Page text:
So, what is this work called? Do other people do what you do? I get those questions a lot as I go about my business as a graphic coach, graphic facilitator and mapmaker – helping people do different kinds of thinking via different visual methods.
Yes, there are other people who do the work that I do (especially in graphic recording – about 75 worldwide who earn full-time livings), and a few in graphic facilitation (maybe 25? hard to say) …. and while the graphic coaching work that I do is especially unique, I bet there are a few other folks around the world who are also experimenting in this new genre (a handful?).
Also, I think its pretty save to say, that there are tens of thousands of people who use the interactive graphic skills to some extent in their work … its not their prime focus and prime income generator, but it is something they use with skill, grace and effectiveness in the work that they do overall. Facilitators, consultants, architects, city and community planners, trainers and workshop leaders, HR and Organizational Development managers, teachers, info and technology system mappers, storyboards for film, tv, advertizing, etc.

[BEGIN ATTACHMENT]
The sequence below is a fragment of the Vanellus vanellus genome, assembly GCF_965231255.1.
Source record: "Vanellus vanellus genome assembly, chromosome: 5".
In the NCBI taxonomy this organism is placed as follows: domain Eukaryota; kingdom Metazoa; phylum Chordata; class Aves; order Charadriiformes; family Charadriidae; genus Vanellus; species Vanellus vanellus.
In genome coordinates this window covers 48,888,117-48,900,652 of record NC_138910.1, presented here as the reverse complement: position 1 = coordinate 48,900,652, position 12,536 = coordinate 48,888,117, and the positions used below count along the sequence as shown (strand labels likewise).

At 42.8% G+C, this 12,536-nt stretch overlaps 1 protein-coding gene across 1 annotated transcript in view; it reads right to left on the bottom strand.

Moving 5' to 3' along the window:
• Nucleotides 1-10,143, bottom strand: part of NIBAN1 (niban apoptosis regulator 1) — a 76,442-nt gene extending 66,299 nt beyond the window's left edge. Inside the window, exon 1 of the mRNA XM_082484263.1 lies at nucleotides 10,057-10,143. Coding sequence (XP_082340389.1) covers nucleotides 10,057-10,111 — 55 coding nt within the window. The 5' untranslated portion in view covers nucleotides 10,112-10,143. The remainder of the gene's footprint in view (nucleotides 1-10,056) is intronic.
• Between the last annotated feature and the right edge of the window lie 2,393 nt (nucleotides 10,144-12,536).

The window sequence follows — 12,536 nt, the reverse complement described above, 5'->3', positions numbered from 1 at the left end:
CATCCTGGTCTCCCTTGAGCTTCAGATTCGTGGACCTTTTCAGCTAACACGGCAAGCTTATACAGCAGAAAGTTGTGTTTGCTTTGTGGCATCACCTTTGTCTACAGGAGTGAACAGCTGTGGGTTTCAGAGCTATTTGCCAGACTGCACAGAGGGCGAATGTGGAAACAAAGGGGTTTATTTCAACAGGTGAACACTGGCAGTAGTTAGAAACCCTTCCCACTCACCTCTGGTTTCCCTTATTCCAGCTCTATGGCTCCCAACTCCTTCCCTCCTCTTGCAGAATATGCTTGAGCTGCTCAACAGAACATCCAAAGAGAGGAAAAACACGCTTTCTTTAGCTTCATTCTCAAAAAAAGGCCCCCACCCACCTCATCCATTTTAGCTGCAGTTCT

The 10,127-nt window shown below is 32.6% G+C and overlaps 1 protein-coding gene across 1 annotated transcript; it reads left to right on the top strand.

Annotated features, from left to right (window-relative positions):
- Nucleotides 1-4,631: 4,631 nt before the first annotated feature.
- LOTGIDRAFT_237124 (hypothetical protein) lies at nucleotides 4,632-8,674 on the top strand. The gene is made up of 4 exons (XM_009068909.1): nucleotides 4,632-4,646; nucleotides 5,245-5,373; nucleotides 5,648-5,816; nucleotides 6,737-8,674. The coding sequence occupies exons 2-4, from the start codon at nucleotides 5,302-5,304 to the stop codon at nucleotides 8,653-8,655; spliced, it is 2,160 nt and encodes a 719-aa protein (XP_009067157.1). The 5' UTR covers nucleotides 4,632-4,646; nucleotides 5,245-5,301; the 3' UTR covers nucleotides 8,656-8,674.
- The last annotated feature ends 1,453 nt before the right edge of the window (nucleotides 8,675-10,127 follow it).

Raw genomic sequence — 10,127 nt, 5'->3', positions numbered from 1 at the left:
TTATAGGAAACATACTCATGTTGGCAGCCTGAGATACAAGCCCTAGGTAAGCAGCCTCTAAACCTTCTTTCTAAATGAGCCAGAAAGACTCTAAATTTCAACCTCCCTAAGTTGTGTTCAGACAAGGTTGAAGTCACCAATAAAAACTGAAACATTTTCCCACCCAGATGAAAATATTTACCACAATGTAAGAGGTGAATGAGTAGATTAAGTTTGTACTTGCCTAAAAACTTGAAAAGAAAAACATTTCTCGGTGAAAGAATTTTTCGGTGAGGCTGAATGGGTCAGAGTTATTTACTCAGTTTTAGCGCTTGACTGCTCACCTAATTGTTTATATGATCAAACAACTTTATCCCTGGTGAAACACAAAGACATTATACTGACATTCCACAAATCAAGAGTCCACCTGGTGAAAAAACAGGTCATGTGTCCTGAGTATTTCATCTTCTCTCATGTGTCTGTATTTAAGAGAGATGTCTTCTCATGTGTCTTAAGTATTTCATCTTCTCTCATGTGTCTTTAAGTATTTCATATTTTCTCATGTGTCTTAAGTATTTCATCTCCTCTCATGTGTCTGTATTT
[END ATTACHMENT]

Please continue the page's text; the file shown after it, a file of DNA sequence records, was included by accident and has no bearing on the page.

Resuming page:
While we are all unique and use our skills in different ways, there is an association that loosely links us all together – its called The Forum for Visual Practitioners, and its webhome is http://www.ifvp.org/
IFVP hosts an annual conference in the San Francisco Bay area in California. Hard for me to believe (time does fly), but the 10th Annual Conference is being held October 26-29, 2006 in Tahoe City.
This is a rare opportunity to meet a bunch of us ‘interactive graphics’ types in person – we rarely get together as we are often solo practioners off working with our own with clients. I field quite a few calls from people around the globe interested in my profession – and I always direct them to this conference, especially if you are ‘newbie’ wanting to learn more about a career in this work.
The IFVP Conference is a fantastic opportunity to listen to the presentations and speakers on related topics … and wonderful networking opportunities – its informal, fun, welcoming and just a little bit kooky (what do you expect when a bunch of cultural creatives get together!).
This is still a small niche field, so to learn and be successful in it, its SO important to meet other practitioners – if you are leaning towards doing this work yourself, or have already been doing it but didn’t know others were – then I highly recommend going.
For all the details: http://www.visualpractitioner.org/ivpc06/index.htm